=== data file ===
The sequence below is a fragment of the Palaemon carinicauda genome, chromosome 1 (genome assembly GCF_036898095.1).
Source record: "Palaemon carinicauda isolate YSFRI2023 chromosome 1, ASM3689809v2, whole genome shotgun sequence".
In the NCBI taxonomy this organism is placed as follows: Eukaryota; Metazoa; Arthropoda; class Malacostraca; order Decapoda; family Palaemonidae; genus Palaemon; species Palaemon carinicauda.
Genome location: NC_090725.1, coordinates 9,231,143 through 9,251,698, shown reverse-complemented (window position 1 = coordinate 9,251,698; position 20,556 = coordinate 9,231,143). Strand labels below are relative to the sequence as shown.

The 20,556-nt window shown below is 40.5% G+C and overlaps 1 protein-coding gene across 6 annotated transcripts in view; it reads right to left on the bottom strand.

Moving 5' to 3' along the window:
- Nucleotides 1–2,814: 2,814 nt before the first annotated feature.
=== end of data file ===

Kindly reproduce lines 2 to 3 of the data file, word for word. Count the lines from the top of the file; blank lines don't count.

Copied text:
Source record: "Palaemon carinicauda isolate YSFRI2023 chromosome 1, ASM3689809v2, whole genome shotgun sequence".
In the NCBI taxonomy this organism is placed as follows: Eukaryota; Metazoa; Arthropoda; class Malacostraca; order Decapoda; family Palaemonidae; genus Palaemon; species Palaemon carinicauda.